The Cripple of Inishmaan
The Cripple Of Inishmaan
Reviewed by Ezra Bitterman
Antaeus Theatre Company
Through March 11th
[Note: This review is part of the Z. Clark Branson/Stage Raw Equity and Inclusion Initiative for Young Journalists. Stage Raw staff are mentoring the young authors, as they build their professional resumes as arts journalists.]
Billy (Ian Littleworth) is late again. His aunts Kate (Rhonda Aldrich) and Eileen (Julia Fletcher) are worried. It seems they are always worried about Billy.
Billy is the town “cripple” on the small Irish island of Inishmaan, in 1934, and is often ridiculed for his poor stature. His caretaker-aunts’ simple lives consist mainly of worrying about Billy and getting news from the local gossip and would-be newspaperman, Johnnypateenmike (Stephen Caffrey). Billy finally arrives, to the great relief of his aunts. He was out staring at cows — something he is known for.
Billy has interests, and drive, to do something bigger than be just the freak of a small town on one of the Aran Islands. This opportunity for Billy comes when a movie production company from America mysteriously shows up on a neighboring island, looking to make a film and even bring a lucky someone back to Hollywood.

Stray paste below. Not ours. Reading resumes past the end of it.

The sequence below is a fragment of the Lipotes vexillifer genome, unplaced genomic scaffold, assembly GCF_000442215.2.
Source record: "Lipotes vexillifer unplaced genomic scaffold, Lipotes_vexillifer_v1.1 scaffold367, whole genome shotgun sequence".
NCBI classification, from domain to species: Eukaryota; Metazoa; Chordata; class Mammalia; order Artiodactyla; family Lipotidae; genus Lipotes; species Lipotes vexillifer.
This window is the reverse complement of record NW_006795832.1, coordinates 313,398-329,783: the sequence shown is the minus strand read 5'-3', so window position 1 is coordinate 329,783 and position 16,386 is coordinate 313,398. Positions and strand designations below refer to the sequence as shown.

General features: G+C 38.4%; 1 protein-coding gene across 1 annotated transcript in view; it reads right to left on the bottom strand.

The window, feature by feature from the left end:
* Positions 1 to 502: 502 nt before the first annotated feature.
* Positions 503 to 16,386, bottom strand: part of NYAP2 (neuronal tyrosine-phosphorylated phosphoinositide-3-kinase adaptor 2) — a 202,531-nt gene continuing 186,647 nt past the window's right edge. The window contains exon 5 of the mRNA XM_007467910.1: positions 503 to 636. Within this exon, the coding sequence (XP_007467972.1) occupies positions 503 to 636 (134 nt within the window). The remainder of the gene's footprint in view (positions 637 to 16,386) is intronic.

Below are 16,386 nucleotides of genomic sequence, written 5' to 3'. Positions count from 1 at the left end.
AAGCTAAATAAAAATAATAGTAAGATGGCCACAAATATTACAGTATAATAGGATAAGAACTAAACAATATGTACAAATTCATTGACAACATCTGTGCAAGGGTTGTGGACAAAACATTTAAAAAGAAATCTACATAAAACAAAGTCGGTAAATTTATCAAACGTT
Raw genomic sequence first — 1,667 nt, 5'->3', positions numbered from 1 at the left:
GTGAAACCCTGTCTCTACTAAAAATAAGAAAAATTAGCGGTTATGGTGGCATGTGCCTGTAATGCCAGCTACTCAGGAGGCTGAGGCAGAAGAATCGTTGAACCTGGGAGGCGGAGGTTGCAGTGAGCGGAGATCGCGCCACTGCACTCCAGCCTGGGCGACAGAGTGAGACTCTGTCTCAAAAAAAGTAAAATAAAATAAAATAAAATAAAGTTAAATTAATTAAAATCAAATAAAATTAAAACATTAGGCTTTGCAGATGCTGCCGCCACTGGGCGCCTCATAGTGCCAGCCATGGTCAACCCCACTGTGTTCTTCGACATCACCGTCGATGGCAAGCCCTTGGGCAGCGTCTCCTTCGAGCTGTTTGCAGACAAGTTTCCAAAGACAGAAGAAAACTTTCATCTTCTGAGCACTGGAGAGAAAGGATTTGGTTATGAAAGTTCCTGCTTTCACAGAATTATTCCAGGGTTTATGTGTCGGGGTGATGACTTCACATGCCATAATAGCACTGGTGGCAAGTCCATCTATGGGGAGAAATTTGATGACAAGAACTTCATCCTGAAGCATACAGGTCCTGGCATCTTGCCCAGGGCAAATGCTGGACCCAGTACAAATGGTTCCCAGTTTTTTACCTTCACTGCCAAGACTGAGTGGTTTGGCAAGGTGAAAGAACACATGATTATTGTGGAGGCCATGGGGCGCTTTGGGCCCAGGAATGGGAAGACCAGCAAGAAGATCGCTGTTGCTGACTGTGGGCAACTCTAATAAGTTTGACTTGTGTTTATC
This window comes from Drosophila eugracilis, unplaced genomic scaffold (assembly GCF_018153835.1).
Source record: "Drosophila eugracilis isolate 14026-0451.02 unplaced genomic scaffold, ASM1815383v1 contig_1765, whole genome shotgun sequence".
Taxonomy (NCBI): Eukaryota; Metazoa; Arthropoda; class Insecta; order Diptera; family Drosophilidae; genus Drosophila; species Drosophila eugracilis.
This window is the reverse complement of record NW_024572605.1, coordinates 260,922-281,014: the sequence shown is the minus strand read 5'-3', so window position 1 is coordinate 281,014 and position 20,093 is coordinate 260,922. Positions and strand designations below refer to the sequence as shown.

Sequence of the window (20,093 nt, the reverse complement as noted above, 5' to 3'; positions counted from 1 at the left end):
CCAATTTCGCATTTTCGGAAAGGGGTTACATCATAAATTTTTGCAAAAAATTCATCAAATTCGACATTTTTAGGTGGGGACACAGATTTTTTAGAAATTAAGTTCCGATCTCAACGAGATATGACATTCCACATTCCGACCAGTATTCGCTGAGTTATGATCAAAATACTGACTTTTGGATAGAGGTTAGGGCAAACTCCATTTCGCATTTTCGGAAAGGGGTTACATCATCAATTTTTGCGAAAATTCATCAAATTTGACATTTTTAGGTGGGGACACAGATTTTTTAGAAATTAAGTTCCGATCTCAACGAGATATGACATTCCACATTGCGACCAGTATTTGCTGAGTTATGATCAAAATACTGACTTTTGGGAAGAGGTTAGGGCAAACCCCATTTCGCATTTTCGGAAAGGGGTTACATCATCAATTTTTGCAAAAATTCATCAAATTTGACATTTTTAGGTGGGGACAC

Antaeus Theatre Company presents a witty production of Martin McDonagh’s 1996 play, The Cripple of Inishmaan.
Of the multiple acting companies performing the play for Antaeus, the Yalla-Mallows ensemble is terrific, hilariously portraying rural life in Ireland. In particular Caffrey as curmudgeon Johnnypateenmike — trying to kill his mom with booze. Caffrey does wonders with connecting many scenes together to propel the story forward. He’s a constant, comic presence, even with the story centered around Billy. Johnnypateenmike spouts false news, resulting in trouble the other characters have to fix. Meanwhile, Bartley (Sebastian Fernandez), stupid and oppressed with candy, foils his mean and often cruel sister Helen (Emily Goss). These two provide animated commentary throughout the show, and always find a way to torment Billy, who is the play’s one non-comic character. Billy delivers beautifully written monologues detailing the sadness and his woeful situation in life, and Littleworth’s performance is brilliant.
His meditative face and hunched stature, along with a despondent air, has a wounded Richard III feel that is unshakeable.
Director Steve Robman really gives the story to the actors, utilizing simple sets and very few props.
The Cripple of Inishmaanis a very funny play with dark undertones., I will say the story grows confusing at the end, with an illogical plot point, yet nothing to undermine the larger blend of comedy with pathos.
Kiki and David Gindler Performing Arts Center, 110 E. Broadway, Glendale; Fri., Sat., & Mon., 8 p.m.; Sun., 2 p.m.; through Mar. 11. (818) 506-1983 or www.Antaeus.org. Running time: two hours and 15 minutes, with a 10-minute intermission.